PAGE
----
Each book in the Holiday Histories series describes one of America’s holidays for very young readers by exploring the history of each one and showing the reasons why it is important. In this particular volume, Denise M. Jordan explains how Juneteenth Day is the oldest African American holiday that celebrates the very last day of slavery in the United States. Although Abraham Lincoln ordered in the Emancipation Proclamation that all slaves were to be freed on January 1, 1863, the slaves in Texas were not told until June 19, 1865. Jordan explains how it was against the law to teach slaves how to read and write, which resulted in them pronouncing some words differently, why is how during the telling and retelling of the last days of slavery June 19 became Juneteenth. This book provides a summary of slavery in the United States, covering how the argument over slavery eventually started the Civil War. But most of the book focuses on how the rumors of freedom and the presence of Union troops in Texas finally resulted in Union General Gordon Granger reading an order declaring “all slaves are free.” The last part of the book looks at how freedom was celebrated both then and now, as the celebrations that started in the churches eventually became big parades in cities like Houston, Dallas and Fort Worth. Each page of this book contains a paragraph of simple text and either a historic illustration or contemporary photograph. The back of the book includes a list of important dates related to the topic of Juneteenth, from 1860 when Lincoln was elected president to 1994 when a movement started to make Juneteenth Day a national holiday. There is also a glossary of key words and a trio of books where very young readers can read more about the holiday. Other books in the series look at not only the “main” holidays like Halloween, Independence Day, and Thanksgiving Day, but the ones that do not always get mentioned like Cinco de Mayo and Columbus Day. This is a nice series of books for introducing the holidays to younger students
“Juneteenth: Celebrating the End of Slavery,” by Janey Levy, 1st ed. | New York | Rosen Pub. Group, 2003.
Explores the roots of the Juneteenth holiday that celebrates the end of slavery in the United States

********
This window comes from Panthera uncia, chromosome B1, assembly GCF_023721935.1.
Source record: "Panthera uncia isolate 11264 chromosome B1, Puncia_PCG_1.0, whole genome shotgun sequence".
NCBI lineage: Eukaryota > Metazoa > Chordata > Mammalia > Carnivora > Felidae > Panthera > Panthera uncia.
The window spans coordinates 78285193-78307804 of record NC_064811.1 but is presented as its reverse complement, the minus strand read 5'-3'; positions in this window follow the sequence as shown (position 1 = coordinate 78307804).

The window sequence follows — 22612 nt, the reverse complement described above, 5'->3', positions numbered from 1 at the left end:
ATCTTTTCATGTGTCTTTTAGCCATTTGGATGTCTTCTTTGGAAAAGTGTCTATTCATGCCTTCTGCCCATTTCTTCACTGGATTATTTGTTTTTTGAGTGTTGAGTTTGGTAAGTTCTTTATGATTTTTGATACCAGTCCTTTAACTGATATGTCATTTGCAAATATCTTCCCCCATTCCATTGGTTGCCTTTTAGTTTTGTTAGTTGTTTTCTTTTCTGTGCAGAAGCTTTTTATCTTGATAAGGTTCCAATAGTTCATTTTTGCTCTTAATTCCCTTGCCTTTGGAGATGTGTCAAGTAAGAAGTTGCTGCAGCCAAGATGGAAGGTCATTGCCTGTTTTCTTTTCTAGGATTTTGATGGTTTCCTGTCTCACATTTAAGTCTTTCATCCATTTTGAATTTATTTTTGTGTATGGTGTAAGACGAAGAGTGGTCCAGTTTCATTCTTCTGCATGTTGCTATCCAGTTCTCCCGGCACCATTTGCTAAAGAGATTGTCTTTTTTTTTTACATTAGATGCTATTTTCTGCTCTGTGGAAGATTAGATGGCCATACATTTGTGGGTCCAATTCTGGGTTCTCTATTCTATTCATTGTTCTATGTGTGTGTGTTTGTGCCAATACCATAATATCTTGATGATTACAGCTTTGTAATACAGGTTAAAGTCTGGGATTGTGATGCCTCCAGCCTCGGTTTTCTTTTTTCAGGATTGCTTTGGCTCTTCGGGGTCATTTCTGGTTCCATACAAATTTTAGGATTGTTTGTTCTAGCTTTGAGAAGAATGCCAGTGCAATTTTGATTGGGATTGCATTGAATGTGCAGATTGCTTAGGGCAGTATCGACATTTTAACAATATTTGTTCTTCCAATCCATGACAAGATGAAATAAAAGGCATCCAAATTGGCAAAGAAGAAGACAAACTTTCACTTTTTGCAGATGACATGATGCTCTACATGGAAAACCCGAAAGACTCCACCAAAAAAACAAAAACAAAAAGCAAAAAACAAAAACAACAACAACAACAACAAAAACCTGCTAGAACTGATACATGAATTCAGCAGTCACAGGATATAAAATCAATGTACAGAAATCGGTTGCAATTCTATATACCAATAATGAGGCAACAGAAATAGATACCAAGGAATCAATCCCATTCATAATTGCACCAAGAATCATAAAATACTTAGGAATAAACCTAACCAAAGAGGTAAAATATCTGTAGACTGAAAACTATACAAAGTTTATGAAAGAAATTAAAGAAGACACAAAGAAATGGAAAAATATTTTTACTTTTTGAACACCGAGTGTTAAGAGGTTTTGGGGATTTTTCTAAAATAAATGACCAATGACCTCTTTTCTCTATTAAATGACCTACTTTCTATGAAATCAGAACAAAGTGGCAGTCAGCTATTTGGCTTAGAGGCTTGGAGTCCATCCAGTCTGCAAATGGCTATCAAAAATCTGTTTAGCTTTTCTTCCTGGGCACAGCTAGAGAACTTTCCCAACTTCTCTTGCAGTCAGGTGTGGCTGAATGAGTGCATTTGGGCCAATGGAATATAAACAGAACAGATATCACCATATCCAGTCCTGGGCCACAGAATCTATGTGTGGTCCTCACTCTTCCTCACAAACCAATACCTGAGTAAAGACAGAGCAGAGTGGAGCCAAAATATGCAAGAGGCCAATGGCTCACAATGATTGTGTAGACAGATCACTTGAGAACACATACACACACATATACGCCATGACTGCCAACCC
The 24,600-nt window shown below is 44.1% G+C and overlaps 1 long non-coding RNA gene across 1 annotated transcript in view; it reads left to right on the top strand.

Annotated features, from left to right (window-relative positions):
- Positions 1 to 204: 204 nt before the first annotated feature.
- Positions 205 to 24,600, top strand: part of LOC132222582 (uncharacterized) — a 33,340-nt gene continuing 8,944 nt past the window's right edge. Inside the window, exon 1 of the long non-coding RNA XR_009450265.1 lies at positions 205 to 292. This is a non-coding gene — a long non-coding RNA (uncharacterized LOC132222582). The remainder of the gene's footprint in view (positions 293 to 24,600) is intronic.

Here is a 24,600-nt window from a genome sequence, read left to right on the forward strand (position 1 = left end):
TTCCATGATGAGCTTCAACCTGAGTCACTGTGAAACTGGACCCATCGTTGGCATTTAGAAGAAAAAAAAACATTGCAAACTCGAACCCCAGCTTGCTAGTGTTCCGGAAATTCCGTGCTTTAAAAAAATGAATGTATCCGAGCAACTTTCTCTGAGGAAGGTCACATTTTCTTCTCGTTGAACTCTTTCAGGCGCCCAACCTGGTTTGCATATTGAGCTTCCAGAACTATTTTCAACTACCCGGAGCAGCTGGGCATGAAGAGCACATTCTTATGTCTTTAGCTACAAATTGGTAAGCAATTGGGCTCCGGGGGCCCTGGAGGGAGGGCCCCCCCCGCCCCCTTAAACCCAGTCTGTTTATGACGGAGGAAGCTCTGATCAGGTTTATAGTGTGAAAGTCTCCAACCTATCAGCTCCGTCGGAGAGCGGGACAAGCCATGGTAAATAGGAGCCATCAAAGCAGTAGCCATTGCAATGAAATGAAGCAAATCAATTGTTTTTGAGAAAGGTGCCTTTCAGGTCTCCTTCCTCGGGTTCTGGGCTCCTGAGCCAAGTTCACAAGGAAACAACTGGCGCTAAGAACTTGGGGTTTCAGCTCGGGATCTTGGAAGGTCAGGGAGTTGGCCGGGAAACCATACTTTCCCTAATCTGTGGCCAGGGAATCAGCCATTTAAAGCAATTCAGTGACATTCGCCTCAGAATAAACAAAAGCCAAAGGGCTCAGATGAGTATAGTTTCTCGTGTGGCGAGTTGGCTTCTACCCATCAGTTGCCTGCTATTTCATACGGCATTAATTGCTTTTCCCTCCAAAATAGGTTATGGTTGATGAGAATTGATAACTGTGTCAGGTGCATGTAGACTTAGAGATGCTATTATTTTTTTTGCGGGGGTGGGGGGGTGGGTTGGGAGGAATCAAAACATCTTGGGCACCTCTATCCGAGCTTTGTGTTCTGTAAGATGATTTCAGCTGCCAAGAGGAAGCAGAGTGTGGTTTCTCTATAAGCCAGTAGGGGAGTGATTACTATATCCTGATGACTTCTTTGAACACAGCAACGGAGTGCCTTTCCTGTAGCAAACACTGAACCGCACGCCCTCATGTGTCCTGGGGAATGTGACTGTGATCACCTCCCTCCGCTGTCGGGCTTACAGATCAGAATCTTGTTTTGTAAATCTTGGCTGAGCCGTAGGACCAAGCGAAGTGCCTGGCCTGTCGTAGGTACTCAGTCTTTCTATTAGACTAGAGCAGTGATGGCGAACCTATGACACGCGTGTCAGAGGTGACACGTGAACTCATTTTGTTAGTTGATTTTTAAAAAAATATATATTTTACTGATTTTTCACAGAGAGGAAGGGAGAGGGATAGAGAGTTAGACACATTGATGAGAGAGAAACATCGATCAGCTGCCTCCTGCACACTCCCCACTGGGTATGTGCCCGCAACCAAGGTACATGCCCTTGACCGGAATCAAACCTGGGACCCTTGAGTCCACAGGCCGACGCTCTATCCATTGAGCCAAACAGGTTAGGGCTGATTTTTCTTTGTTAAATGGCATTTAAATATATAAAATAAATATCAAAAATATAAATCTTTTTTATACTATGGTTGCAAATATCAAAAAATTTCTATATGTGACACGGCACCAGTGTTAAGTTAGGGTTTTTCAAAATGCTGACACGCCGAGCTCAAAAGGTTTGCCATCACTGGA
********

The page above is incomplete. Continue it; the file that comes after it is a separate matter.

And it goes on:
“Juneteenth,” by Natalie M. Rosinsky | Compass Point Books, 2005
Describes how the holiday of Juneteenth began and discusses its traditions, symbols, how the holiday has changed and how it is observed today.
“Juneteenth,” by Vaunda Micheaux Nelson and Drew Nelson, illustrations by Mark Schroder | Millbrook Press, 2006
June 19, 1865, began as another hot day in Texas. Enslaved African Americans worked in fields, in barns and in the homes of the white people who owned them. Then a message arrived. Freedom! Slavery had ended! The Civil War had actually ended in April. It took two months for word to reach Texas. Still the joy of that amazing day has never been forgotten. Every year, people all over the United States come together June 19 to celebrate the end of slavery. Join in the celebration of Juneteenth, a day to remember and honor freedom for all people.
“Come Juneteenth,” by Ann Rinaldi | Orlando, Florida | Harcourt, 2007.
Sis Goose is a beloved member of Luli’s family, even though she was born a slave. But the family is harboring a terrible secret. And when Union soldiers arrive on their Texas plantation to announce that slaves have been declared free for nearly two years, Sis Goose is horrified to learn that the people she called family have lied to her for so long. She runs away – but her newly found freedom has tragic consequences.
“Juneteenth: Jubilee for Freedom,” by June Preszler | Capstone Press, 2007
Describes the history and meaning of the holiday known as Juneteenth, and how it is celebrated today.
“Juneteenth,” by Denise M. Jordan, 2nd ed. | Chicago | Heinemann Library, c2008.
It is June 19 and you see a parade with music and dancing. But do you know why? It is Juneteenth, of course!
“Juneteenth,” by Robin Nelson | Lerner Publications Co., 2010
Examines the history of Juneteenth and describes some of the ways the holiday is celebrated.
“Juneteenth,” by Lynn Peppas | Crabtree Pub. Co., 2010
Every year on June 19, people of all backgrounds celebrate the day that African Americans were freed from slavery in the United States. The occasion is marked by picnics and even rodeos that celebrate famous Black cowboys!
“Juneteenth,” by Julie Murray | ABDO Pub., 2012
Easy-to-read text paired with colorful photos and informative captions introduces readers to a meaningful holiday, Juneteenth. Readers will learn the history of Juneteenth, including slavery in the United States, the American Civil War and the birth of Juneteenth as a Texas state holiday.
“All Different Now: Juneteenth, the First Day of Freedom,” by Angela Johnson; illustrated by Earl B. Lewis | New York | Simon & Schuster Books for Young Readers, 2014.
In 1865, members of a family start their day as slaves, working in a Texas cotton field, and end it celebrating their freedom on what came to be known as Juneteenth.
“Journey to Galveston,” by Melodie A. Cuate | Lubbock, Texas | Texas Tech University Press, 2014